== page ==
Stress is a body’s natural defense mechanism. The onset of stress floods the body with hormones that prepare us to respond to danger or other demands. Stress can also be a motivator; therefore, essential to survival. Each person responds to stress differently, but too much stress can lead to health problems.

Numerous polls and studies1 show that job-related factors are a major source of stress for American adults. It’s natural for work to cause some stress, but if you’re feeling frazzled daily, it’s important to step back, relax, refocus and re-energize.

So how do we calm our busy minds in the midst of our hectic workday?

Blue Cross and Blue Shield of Nebraska educates its employees about self-care basics through a workplace wellness program. Our most recent challenge was Take 5: Calm your busy mind. This five-week challenge was designed to help reduce stress and increase positivity.

Each week, employees received weekly assignments to complete in five minutes or less to help boost mindfulness and shift focus to personal goals. Assignments centered on gratitude, goal setting and journaling in order to build a personalized mindfulness tool for use in the future.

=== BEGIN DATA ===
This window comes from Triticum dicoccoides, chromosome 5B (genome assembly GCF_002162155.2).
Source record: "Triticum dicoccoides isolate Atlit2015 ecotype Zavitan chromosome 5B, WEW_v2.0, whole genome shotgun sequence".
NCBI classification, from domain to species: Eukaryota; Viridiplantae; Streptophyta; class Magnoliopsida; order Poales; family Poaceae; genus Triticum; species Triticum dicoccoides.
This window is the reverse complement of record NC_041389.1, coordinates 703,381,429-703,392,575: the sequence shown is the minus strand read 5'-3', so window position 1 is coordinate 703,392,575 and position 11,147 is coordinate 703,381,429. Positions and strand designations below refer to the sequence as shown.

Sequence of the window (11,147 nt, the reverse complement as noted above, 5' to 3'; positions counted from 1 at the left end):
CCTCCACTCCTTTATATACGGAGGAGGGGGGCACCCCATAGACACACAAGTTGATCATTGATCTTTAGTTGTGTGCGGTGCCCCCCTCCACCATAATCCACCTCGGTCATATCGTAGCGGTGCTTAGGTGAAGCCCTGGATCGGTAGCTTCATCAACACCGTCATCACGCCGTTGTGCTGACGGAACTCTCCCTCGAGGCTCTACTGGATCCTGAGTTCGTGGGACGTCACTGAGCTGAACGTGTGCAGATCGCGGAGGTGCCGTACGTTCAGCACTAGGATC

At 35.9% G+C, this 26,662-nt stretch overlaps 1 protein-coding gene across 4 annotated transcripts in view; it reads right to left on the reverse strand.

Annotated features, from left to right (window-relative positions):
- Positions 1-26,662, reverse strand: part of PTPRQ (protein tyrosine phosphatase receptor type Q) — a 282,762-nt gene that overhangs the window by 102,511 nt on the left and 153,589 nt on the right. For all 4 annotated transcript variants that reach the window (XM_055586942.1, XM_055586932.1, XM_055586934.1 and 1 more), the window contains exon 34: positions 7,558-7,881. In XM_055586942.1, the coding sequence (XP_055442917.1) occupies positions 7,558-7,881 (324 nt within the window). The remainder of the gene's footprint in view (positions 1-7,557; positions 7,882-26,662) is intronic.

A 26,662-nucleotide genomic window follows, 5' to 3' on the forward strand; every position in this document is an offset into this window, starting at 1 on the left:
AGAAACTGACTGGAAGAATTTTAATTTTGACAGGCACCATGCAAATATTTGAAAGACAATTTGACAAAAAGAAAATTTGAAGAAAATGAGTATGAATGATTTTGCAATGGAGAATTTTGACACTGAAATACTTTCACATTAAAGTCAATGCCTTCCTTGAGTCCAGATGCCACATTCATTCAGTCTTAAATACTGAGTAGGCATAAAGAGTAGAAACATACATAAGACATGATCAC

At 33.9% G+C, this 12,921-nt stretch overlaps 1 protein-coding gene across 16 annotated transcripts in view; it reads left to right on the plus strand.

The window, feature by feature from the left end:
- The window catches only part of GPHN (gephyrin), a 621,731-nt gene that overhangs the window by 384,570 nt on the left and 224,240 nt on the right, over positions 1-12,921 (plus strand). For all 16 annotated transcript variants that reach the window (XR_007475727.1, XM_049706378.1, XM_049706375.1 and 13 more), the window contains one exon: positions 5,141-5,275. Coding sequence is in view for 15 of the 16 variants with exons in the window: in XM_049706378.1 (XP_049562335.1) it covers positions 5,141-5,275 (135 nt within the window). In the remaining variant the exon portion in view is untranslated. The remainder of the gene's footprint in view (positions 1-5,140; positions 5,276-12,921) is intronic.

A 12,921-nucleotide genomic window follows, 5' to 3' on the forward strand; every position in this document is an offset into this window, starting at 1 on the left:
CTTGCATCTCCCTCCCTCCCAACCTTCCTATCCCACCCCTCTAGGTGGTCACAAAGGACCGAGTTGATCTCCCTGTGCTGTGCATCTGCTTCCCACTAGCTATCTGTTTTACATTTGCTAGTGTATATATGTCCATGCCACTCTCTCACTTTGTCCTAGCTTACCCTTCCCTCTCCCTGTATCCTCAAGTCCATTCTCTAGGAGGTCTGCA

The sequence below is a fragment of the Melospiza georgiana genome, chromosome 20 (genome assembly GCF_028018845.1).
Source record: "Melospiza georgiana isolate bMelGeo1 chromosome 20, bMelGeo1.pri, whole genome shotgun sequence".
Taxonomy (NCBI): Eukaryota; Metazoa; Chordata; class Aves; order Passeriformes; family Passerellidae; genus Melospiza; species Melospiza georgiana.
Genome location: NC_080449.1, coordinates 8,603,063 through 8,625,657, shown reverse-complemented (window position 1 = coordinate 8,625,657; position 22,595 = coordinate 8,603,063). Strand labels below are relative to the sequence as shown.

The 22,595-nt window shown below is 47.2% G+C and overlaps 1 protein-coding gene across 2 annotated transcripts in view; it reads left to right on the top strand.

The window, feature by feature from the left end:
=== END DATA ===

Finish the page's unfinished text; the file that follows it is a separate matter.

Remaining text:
It also included easy-to-complete tasks to help employees stay motivated and mindful throughout the program – from taking stretch breaks to drinking more water.

“Ultimately, it’s meant to encourage employees to take five minutes each day to stress less and focus on the positive things in life,” Kathy Nellor, wellness services manager, said. “Focusing on gratitude and positivity leads to an improved outlook on life which can generate happiness and contentment in employees’ personal and work lives.”

Some experts think that stress may cause 50% of all disease. Stress contributes to the first and second leading causes of death—heart disease and cancer. It’s also a factor in migraines, digestive problems, mental illness, chronic insomnia, fatigue, high blood pressure, asthma, allergies, ulcers, tooth decay, and the common cold.

We’re not talking about one incident. It is chronic stress— day in, day out—which can harm your immune system, making you more prone to accidents, illnesses and unhappiness.
Many of us have come to accept stress as normal. That doesn’t make it okay. Take a look at your stress levels, what causes your stress, and what you can do about it.

If your company is interested in establishing a workplace wellness program, contact

National Institute of Occupational Safety and Health. Stress at Work.1